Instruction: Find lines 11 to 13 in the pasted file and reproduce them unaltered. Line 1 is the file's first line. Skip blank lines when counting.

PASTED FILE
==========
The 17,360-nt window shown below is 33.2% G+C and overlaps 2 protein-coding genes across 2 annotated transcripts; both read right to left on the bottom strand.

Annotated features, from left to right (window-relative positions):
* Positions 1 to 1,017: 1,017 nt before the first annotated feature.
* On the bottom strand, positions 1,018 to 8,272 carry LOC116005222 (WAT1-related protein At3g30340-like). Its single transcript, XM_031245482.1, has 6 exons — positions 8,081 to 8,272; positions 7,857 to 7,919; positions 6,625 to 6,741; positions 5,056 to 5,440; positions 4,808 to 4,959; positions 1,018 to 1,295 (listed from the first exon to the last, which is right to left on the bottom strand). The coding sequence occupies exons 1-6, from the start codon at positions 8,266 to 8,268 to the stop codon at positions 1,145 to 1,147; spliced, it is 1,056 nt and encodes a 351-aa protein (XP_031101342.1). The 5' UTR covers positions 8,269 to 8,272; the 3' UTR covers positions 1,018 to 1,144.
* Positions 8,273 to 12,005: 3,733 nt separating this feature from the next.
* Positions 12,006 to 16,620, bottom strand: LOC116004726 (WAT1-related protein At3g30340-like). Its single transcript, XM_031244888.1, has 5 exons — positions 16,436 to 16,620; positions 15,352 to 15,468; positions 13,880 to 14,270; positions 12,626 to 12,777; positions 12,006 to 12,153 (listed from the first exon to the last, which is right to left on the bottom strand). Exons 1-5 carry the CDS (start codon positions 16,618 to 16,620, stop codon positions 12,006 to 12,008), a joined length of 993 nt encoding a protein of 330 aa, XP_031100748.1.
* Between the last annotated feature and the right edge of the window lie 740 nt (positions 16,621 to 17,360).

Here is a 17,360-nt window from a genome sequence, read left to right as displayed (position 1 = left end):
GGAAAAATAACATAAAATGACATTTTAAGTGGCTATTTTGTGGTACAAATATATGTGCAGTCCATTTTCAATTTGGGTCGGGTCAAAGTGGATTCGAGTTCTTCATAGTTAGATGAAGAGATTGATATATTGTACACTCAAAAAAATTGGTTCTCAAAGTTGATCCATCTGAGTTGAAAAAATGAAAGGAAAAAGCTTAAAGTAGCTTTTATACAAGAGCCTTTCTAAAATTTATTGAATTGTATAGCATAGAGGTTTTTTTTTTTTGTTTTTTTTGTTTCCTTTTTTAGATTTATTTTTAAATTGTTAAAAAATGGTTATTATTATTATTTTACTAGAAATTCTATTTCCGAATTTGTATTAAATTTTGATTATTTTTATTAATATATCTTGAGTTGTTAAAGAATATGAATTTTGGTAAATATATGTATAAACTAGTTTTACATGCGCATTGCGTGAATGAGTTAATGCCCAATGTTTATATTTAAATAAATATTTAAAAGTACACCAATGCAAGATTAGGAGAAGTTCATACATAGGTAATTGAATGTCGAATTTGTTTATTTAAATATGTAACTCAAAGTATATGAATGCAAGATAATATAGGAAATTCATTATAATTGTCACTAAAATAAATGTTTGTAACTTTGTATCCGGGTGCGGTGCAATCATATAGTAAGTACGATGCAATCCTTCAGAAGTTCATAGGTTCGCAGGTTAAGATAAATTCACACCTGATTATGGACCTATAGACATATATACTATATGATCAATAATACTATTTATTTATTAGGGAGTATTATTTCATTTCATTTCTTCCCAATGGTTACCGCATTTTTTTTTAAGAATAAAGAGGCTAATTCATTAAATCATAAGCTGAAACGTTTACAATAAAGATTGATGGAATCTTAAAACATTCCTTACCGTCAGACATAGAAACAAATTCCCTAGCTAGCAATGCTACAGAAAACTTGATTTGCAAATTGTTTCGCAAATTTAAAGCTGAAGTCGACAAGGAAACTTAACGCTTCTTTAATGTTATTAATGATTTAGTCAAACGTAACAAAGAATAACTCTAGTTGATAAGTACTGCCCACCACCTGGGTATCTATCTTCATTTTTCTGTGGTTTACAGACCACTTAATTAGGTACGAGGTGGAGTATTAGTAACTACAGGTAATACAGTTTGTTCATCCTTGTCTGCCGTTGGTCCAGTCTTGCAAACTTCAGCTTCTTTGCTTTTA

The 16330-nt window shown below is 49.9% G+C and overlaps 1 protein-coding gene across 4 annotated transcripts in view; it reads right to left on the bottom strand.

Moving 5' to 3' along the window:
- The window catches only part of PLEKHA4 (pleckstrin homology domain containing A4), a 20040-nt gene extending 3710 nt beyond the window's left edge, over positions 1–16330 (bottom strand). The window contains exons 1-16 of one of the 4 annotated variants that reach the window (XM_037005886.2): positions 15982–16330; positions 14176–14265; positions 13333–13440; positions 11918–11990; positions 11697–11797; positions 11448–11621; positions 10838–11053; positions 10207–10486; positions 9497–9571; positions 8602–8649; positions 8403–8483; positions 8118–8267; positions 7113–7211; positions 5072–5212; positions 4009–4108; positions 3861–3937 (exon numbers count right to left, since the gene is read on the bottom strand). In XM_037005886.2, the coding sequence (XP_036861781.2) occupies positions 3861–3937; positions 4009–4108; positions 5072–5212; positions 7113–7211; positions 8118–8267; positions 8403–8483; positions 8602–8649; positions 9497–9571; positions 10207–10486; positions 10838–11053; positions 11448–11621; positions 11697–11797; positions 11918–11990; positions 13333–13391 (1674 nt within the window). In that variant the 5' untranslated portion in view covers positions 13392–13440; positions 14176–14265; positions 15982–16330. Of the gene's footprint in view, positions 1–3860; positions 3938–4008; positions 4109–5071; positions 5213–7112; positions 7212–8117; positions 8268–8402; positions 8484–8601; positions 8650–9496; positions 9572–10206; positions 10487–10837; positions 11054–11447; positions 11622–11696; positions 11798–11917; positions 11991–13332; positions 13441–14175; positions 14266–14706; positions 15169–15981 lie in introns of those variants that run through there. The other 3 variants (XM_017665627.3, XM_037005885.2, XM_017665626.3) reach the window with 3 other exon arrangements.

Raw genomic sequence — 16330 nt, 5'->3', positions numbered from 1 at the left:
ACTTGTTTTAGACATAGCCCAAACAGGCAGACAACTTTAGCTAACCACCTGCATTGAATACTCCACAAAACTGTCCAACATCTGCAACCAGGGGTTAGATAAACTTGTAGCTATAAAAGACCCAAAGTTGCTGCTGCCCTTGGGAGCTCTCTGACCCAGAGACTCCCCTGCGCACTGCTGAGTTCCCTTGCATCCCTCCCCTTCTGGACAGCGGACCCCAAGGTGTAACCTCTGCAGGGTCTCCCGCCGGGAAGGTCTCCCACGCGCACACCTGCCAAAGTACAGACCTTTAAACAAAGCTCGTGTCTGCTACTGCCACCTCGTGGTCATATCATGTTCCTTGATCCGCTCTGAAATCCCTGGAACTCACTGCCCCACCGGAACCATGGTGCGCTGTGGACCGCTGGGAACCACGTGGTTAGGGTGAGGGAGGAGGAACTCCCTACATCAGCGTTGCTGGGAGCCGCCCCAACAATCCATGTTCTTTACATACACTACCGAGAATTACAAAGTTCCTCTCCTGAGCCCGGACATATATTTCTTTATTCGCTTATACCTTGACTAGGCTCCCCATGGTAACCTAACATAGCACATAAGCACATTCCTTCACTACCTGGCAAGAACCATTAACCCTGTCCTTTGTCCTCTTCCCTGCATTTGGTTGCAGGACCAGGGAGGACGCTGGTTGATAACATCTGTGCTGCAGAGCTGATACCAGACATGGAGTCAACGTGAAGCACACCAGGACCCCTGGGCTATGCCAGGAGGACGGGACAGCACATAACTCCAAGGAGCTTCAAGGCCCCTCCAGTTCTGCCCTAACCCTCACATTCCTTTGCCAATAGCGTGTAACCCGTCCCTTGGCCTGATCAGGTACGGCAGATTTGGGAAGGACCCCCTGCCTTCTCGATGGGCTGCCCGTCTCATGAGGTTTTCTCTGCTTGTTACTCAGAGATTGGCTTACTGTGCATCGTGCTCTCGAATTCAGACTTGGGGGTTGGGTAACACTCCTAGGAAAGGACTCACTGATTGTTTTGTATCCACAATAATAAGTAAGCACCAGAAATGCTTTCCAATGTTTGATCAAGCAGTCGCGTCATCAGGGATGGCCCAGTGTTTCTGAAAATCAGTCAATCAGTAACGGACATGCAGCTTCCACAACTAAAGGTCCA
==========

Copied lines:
Moving 5' to 3' along the window:
- The window catches only part of PLEKHA4 (pleckstrin homology domain containing A4), a 20040-nt gene extending 3710 nt beyond the window's left edge, over positions 1–16330 (bottom strand). The window contains exons 1-16 of one of the 4 annotated variants that reach the window (XM_037005886.2): positions 15982–16330; positions 14176–14265; positions 13333–13440; positions 11918–11990; positions 11697–11797; positions 11448–11621; positions 10838–11053; positions 10207–10486; positions 9497–9571; positions 8602–8649; positions 8403–8483; positions 8118–8267; positions 7113–7211; positions 5072–5212; positions 4009–4108; positions 3861–3937 (exon numbers count right to left, since the gene is read on the bottom strand). In XM_037005886.2, the coding sequence (XP_036861781.2) occupies positions 3861–3937; positions 4009–4108; positions 5072–5212; positions 7113–7211; positions 8118–8267; positions 8403–8483; positions 8602–8649; positions 9497–9571; positions 10207–10486; positions 10838–11053; positions 11448–11621; positions 11697–11797; positions 11918–11990; positions 13333–13391 (1674 nt within the window). In that variant the 5' untranslated portion in view covers positions 13392–13440; positions 14176–14265; positions 15982–16330. Of the gene's footprint in view, positions 1–3860; positions 3938–4008; positions 4109–5071; positions 5213–7112; positions 7212–8117; positions 8268–8402; positions 8484–8601; positions 8650–9496; positions 9572–10206; positions 10487–10837; positions 11054–11447; positions 11622–11696; positions 11798–11917; positions 11991–13332; positions 13441–14175; positions 14266–14706; positions 15169–15981 lie in introns of those variants that run through there. The other 3 variants (XM_017665627.3, XM_037005885.2, XM_017665626.3) reach the window with 3 other exon arrangements.

Raw genomic sequence — 16330 nt, 5'->3', positions numbered from 1 at the left: